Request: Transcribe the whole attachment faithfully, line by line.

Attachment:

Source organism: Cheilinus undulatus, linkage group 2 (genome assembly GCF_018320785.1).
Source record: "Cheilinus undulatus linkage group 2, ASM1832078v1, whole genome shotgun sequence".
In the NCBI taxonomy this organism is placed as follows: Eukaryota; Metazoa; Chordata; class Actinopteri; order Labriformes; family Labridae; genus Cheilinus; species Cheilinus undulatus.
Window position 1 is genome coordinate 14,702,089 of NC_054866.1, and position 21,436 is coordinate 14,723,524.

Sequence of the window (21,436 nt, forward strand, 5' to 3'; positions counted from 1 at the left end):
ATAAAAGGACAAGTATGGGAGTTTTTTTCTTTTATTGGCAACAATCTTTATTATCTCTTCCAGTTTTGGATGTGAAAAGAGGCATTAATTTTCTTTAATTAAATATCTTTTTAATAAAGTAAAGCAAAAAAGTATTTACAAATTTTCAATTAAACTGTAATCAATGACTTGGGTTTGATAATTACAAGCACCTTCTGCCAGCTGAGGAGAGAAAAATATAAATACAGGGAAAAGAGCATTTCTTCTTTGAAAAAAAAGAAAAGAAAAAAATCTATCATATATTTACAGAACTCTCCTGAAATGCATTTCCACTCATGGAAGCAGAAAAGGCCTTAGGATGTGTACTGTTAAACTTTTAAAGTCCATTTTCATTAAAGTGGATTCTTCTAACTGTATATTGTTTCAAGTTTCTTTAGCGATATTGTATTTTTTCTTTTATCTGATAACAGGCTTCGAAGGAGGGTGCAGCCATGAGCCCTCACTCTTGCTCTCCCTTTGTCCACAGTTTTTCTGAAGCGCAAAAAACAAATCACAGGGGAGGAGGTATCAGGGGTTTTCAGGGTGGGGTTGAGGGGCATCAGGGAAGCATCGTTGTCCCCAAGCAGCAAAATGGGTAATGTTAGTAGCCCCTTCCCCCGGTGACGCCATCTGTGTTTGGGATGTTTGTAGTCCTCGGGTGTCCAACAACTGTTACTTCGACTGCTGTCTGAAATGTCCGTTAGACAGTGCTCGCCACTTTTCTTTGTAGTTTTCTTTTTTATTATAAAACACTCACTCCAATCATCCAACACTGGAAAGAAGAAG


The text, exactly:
Source organism: Cheilinus undulatus, linkage group 2 (genome assembly GCF_018320785.1).
Source record: "Cheilinus undulatus linkage group 2, ASM1832078v1, whole genome shotgun sequence".
In the NCBI taxonomy this organism is placed as follows: Eukaryota; Metazoa; Chordata; class Actinopteri; order Labriformes; family Labridae; genus Cheilinus; species Cheilinus undulatus.
Window position 1 is genome coordinate 14,702,089 of NC_054866.1, and position 21,436 is coordinate 14,723,524.

Sequence of the window (21,436 nt, forward strand, 5' to 3'; positions counted from 1 at the left end):
ATAAAAGGACAAGTATGGGAGTTTTTTTCTTTTATTGGCAACAATCTTTATTATCTCTTCCAGTTTTGGATGTGAAAAGAGGCATTAATTTTCTTTAATTAAATATCTTTTTAATAAAGTAAAGCAAAAAAGTATTTACAAATTTTCAATTAAACTGTAATCAATGACTTGGGTTTGATAATTACAAGCACCTTCTGCCAGCTGAGGAGAGAAAAATATAAATACAGGGAAAAGAGCATTTCTTCTTTGAAAAAAAAGAAAAGAAAAAAATCTATCATATATTTACAGAACTCTCCTGAAATGCATTTCCACTCATGGAAGCAGAAAAGGCCTTAGGATGTGTACTGTTAAACTTTTAAAGTCCATTTTCATTAAAGTGGATTCTTCTAACTGTATATTGTTTCAAGTTTCTTTAGCGATATTGTATTTTTTCTTTTATCTGATAACAGGCTTCGAAGGAGGGTGCAGCCATGAGCCCTCACTCTTGCTCTCCCTTTGTCCACAGTTTTTCTGAAGCGCAAAAAACAAATCACAGGGGAGGAGGTATCAGGGGTTTTCAGGGTGGGGTTGAGGGGCATCAGGGAAGCATCGTTGTCCCCAAGCAGCAAAATGGGTAATGTTAGTAGCCCCTTCCCCCGGTGACGCCATCTGTGTTTGGGATGTTTGTAGTCCTCGGGTGTCCAACAACTGTTACTTCGACTGCTGTCTGAAATGTCCGTTAGACAGTGCTCGCCACTTTTCTTTGTAGTTTTCTTTTTTATTATAAAACACTCACTCCAATCATCCAACACTGGAAAGAAGAAG